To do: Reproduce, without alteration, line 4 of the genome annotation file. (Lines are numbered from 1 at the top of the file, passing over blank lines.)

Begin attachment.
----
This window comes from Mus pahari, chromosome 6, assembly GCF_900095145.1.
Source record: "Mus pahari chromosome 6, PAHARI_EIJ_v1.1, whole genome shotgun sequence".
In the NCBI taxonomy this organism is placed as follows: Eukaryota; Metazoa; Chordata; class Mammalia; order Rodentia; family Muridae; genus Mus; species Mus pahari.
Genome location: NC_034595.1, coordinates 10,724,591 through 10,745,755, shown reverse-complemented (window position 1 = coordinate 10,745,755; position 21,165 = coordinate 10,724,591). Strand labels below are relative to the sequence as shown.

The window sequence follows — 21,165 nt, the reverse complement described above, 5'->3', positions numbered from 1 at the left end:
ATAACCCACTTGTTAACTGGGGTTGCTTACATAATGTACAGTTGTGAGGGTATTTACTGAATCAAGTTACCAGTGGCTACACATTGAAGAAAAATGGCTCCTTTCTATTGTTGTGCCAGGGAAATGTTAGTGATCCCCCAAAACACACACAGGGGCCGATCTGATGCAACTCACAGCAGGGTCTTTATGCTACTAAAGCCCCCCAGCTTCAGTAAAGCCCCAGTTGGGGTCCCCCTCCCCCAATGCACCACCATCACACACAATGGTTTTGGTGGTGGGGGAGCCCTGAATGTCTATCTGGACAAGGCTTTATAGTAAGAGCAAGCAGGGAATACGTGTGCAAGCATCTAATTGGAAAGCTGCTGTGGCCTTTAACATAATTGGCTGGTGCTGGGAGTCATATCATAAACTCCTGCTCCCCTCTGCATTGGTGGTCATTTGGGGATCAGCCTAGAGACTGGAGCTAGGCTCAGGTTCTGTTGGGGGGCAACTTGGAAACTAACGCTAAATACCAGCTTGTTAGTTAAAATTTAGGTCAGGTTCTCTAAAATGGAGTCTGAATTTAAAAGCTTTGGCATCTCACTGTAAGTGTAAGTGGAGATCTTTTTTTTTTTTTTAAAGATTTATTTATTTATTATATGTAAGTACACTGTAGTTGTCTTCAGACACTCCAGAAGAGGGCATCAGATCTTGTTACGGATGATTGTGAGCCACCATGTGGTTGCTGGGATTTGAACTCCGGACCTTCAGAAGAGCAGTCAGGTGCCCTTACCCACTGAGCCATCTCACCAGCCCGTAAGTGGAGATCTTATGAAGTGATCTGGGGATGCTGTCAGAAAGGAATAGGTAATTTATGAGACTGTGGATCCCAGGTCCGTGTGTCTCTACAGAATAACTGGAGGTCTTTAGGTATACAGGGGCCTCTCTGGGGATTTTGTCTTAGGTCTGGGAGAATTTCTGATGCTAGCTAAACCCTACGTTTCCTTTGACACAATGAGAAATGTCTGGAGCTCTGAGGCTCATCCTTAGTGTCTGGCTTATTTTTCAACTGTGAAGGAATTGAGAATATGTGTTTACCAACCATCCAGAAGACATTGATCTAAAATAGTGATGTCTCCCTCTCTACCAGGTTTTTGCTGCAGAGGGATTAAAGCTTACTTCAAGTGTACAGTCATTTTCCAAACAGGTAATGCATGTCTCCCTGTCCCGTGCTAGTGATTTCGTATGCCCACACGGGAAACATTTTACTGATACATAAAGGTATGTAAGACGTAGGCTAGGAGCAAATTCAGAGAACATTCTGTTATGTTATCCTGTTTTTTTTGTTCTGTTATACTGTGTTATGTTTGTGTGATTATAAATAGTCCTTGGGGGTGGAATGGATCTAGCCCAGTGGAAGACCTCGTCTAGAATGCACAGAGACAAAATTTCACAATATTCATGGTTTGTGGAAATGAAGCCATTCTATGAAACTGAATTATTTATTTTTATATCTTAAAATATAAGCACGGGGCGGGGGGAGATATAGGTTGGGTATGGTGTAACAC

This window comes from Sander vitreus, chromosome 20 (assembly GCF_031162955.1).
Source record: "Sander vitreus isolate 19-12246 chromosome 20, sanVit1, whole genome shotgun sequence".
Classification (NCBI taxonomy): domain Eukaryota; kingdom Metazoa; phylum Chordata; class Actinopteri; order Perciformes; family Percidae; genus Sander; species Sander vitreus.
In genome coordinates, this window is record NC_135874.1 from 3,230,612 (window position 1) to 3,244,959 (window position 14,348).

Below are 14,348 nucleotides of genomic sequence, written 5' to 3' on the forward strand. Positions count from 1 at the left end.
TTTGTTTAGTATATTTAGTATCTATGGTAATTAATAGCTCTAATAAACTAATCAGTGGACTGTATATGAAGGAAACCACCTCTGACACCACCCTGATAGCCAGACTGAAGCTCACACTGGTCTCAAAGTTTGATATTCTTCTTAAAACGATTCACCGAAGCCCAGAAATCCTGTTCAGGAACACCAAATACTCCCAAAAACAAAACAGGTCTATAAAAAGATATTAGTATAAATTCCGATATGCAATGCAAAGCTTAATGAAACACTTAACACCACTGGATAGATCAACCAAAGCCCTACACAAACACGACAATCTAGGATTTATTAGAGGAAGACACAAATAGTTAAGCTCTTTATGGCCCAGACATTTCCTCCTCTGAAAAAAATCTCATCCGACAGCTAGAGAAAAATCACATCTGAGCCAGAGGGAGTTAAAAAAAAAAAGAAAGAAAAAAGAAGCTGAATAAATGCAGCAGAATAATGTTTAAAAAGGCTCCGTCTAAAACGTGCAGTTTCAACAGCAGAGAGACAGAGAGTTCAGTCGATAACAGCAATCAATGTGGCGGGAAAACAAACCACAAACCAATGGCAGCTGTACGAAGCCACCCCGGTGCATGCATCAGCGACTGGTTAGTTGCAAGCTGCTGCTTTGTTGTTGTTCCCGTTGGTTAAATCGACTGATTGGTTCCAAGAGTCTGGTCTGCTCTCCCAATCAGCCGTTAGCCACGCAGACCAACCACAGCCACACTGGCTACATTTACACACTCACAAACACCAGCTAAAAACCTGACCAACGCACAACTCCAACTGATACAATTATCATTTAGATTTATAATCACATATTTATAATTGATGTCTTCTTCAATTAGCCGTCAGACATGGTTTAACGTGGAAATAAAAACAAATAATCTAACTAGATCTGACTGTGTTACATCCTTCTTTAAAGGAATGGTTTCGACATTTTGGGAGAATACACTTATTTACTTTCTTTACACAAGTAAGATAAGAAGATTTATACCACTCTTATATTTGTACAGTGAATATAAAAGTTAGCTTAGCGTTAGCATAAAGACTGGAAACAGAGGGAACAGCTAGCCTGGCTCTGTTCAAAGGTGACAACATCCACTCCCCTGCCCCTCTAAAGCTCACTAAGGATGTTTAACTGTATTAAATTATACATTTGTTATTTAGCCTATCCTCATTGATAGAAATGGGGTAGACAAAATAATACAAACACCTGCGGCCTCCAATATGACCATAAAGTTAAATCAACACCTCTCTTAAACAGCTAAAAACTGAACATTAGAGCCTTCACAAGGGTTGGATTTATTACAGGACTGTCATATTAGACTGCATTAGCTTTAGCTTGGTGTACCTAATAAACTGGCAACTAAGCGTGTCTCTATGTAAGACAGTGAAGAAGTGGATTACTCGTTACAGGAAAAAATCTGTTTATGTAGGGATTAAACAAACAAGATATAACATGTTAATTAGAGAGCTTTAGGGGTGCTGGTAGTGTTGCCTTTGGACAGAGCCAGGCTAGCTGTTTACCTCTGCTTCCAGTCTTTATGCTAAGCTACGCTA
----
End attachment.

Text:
Genome location: NC_034595.1, coordinates 10,724,591 through 10,745,755, shown reverse-complemented (window position 1 = coordinate 10,745,755; position 21,165 = coordinate 10,724,591). Strand labels below are relative to the sequence as shown.